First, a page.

But It Builds Character, Right?

Woah, dude.

I don’t even know what day of the hike this is. Let’s see, if we started on April 30th and today is May 11th… this is day 12. Almost 2 weeks on the trail, with only one zero day. We’ve hiked about 127 miles so far.

And my feet are screaming at me.

I have very few blisters, maybe three. They’re small and inconsequential. Those aren’t the problem. The problem is I don’t know what is wrong with my feet. I feel as if a hammer has been swung at them; from my toes to my ankle. Walking is the worst, and walking is the name of this game called Thru-Hiking.

They’ve been hurting like this for a few days, and it hurts more than my knee. I’m worried that I may have hairline fractures in my metatarsal bones (the bones between your toes and your ankles). They’re common stress fractures for thru hikers that carry packs heavier than their feet can handle. But I’m staying positive and hoping I just inflamed the tendons in my feet.

Currently we’re at a trail angel’s place in the middle of bum fucked Egypt, somebody called Mike (although Mike ain’t here). We think we’re going to take a zero tomorrow and see what happens. Maybe if I rest my feet for a day they’ll get better. That’s all we can hope for.

Oh yeah, totally legit.

Oh, and we walked through a fucking mess of poison oak and ivy earlier today, and for a while I thought I was surrounded by poodle dog bush. It was not a good day.

But.

But.

I still hiked fourteen miles today.

Not bad for some fucked up feet.

As long as I didn’t fuck them up more with those fourteen miles.

 

Day 13

If I had to pick any place for a cheap zero day, it would be this place. I spent at least 75% of my time in a cushioned couch swing, 10% napping, and the other 15% eating homemade veggie pizza.

 

A lot of folks showed up with similar injuries, and I spoke to someone who recently switched from the shoes I’m currently wearing. They said something about a rock bruise on the ball of their foot and the potential for bone breakage. They had switched to Altra Lone Peaks (I’m wearing the lesser grade Altra Superiors) and their feet had improved in just a day or so.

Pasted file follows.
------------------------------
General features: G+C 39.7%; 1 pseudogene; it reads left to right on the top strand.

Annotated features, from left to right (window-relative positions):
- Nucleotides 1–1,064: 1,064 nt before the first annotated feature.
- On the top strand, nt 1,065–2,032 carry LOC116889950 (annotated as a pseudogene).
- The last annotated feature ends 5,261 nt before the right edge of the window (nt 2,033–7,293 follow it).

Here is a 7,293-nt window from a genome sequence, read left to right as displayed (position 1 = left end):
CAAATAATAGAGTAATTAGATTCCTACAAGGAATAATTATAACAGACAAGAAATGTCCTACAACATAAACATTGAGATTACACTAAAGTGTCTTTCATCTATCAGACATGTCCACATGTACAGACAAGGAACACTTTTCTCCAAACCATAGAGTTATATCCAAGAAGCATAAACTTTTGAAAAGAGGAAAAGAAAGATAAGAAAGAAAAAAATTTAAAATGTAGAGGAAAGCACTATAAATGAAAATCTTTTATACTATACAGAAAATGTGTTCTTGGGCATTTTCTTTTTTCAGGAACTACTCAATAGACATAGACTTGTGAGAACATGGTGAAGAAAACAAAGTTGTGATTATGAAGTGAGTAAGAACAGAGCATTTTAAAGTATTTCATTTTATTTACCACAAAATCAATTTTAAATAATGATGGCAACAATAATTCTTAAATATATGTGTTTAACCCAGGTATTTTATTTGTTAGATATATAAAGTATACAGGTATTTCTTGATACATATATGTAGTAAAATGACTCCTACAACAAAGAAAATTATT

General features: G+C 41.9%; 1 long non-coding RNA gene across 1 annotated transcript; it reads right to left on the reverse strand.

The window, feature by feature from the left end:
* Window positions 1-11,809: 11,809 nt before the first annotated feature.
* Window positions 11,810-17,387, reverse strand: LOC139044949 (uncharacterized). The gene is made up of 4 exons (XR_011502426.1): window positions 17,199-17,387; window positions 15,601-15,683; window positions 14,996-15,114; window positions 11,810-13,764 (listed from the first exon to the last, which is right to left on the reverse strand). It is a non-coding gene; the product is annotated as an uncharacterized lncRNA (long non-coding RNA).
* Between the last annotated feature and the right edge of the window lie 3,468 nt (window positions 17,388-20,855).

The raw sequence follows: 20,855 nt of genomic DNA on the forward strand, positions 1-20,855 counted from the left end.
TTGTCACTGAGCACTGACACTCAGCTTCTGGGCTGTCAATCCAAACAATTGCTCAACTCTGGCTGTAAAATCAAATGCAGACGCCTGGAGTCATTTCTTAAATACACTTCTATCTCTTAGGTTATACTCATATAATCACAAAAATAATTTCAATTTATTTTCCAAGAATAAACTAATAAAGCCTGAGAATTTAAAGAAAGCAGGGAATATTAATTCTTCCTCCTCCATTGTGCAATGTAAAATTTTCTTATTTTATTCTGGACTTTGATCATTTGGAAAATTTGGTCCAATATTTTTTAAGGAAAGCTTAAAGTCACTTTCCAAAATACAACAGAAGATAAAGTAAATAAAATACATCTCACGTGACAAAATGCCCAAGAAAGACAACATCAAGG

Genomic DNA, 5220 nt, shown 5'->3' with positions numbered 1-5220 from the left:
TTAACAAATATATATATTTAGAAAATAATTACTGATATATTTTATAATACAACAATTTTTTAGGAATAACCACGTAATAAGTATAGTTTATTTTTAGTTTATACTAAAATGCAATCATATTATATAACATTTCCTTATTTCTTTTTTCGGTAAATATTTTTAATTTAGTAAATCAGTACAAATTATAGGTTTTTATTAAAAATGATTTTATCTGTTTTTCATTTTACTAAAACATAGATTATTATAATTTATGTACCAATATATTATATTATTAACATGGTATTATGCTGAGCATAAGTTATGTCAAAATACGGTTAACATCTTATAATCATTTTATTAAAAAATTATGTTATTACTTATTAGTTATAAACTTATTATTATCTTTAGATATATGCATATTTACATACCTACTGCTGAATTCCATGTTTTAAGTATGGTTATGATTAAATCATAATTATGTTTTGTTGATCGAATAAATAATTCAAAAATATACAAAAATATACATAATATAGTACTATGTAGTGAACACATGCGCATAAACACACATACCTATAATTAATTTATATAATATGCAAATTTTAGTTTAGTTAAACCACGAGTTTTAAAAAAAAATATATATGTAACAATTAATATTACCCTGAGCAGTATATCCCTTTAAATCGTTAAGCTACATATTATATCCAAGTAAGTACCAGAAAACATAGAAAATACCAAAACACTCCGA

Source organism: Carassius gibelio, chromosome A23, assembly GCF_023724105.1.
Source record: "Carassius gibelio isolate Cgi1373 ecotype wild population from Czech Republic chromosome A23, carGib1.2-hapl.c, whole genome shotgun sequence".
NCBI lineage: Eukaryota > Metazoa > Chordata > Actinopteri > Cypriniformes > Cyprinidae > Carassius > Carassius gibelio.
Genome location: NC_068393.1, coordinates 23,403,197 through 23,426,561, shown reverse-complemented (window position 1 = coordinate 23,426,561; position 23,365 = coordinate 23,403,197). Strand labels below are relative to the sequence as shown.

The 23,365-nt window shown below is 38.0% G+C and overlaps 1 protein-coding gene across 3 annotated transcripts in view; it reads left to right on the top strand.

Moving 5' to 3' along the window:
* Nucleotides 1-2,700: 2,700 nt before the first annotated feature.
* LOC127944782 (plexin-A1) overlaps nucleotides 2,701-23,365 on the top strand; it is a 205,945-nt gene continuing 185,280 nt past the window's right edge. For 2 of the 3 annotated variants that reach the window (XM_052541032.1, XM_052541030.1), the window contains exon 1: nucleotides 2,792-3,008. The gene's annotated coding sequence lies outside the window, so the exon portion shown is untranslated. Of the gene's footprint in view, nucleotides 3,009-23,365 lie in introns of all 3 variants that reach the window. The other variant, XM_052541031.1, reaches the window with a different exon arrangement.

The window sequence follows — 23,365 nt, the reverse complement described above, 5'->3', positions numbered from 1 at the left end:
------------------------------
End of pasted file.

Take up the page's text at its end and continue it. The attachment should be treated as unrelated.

That’s it. I give in. My stubbornness can only go so far. Someone mentioned seeing an older pair of Lone Peaks in the hiker box, and I went to find them.

I don’t consider myself a lucky person, most of my circumstances are through hard work and good planning. But those Lone Peaks in the hiker box? They weren’t as old or worn down as I thought, and they were a men’s size 10.5. A perfect fit for my women’s size 10. They fit like they’re brand new and I instantly felt the difference on the top of my feet.

It’s now morning of the 14th day… 2 weeks on the trail… my feet aren’t perfect, but they feel so much better than they did. I’m optimistic for the hike out of here and into Idylwild.

My next challenge is figuring out my back pain, and I think I’m willing to switch out to a different pack at this point.

 

Day 17

The Lone Peaks gave me blisters.

I just can’t win. Not only are my extender tendons hurting on both feet, but now I have a big ol’ blister by my big toe on both feet, and two on both heels. Blarg. I think my feet are too short for them, so my toes aren’t actually in the box. Also, they’re thick and my feet quickly turn into Hot Pockets. I’m back to wearing my Superiors again for the time being.

We’re in Idyllwild now, and have been for two and a half days. We overspent and got three nights in a lovely lodge (Silver Pines!) with Britney so we can all recover. Evan’s hips are hurting, Britney has hella blisters and knee issues, and then there’s me. Two days into our recovery and I’m still walking like my friends mother. Oh, and my back still hurts. It felt good yesterday, what gives??

At the time of writing I’m sitting in a little laundromat washing my clothes for the first time since starting the trail. They’ve been rinsed in streams and bathtubs a few times but this is their first real wash. I’m excited to have a blue fleece again, not a gray one. They let us borrow clothes so we could wash *all* of them. In the extra clothes bin, I actually found an outfit that resembles my normal ‘front-country’ look. I feel like a proper gender-queer POS again instead of a femme hiker. That’s a good feeling.